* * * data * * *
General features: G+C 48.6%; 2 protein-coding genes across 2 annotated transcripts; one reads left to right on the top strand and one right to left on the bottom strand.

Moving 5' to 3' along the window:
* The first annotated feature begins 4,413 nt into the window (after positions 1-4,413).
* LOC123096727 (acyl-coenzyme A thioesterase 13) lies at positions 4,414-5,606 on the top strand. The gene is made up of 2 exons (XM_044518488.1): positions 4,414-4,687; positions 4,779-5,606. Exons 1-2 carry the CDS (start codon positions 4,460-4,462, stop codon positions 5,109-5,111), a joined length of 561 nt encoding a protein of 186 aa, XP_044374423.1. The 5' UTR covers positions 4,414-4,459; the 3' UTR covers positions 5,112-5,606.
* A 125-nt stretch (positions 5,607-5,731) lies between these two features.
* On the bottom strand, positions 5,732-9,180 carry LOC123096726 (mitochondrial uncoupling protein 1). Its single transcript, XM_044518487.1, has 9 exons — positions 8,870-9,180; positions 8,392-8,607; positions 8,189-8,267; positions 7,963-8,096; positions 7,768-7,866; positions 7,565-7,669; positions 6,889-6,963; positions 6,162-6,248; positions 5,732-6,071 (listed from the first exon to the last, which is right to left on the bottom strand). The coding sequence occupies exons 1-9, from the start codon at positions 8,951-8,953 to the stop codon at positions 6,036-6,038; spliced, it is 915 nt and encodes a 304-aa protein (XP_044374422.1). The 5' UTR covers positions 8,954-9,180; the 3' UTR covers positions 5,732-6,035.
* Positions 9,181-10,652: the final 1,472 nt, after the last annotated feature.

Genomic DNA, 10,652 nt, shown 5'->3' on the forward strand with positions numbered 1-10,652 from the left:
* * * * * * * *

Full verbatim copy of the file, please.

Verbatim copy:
General features: G+C 48.6%; 2 protein-coding genes across 2 annotated transcripts; one reads left to right on the top strand and one right to left on the bottom strand.

Moving 5' to 3' along the window:
* The first annotated feature begins 4,413 nt into the window (after positions 1-4,413).
* LOC123096727 (acyl-coenzyme A thioesterase 13) lies at positions 4,414-5,606 on the top strand. The gene is made up of 2 exons (XM_044518488.1): positions 4,414-4,687; positions 4,779-5,606. Exons 1-2 carry the CDS (start codon positions 4,460-4,462, stop codon positions 5,109-5,111), a joined length of 561 nt encoding a protein of 186 aa, XP_044374423.1. The 5' UTR covers positions 4,414-4,459; the 3' UTR covers positions 5,112-5,606.
* A 125-nt stretch (positions 5,607-5,731) lies between these two features.
* On the bottom strand, positions 5,732-9,180 carry LOC123096726 (mitochondrial uncoupling protein 1). Its single transcript, XM_044518487.1, has 9 exons — positions 8,870-9,180; positions 8,392-8,607; positions 8,189-8,267; positions 7,963-8,096; positions 7,768-7,866; positions 7,565-7,669; positions 6,889-6,963; positions 6,162-6,248; positions 5,732-6,071 (listed from the first exon to the last, which is right to left on the bottom strand). The coding sequence occupies exons 1-9, from the start codon at positions 8,951-8,953 to the stop codon at positions 6,036-6,038; spliced, it is 915 nt and encodes a 304-aa protein (XP_044374422.1). The 5' UTR covers positions 8,954-9,180; the 3' UTR covers positions 5,732-6,035.
* Positions 9,181-10,652: the final 1,472 nt, after the last annotated feature.

Genomic DNA, 10,652 nt, shown 5'->3' on the forward strand with positions numbered 1-10,652 from the left: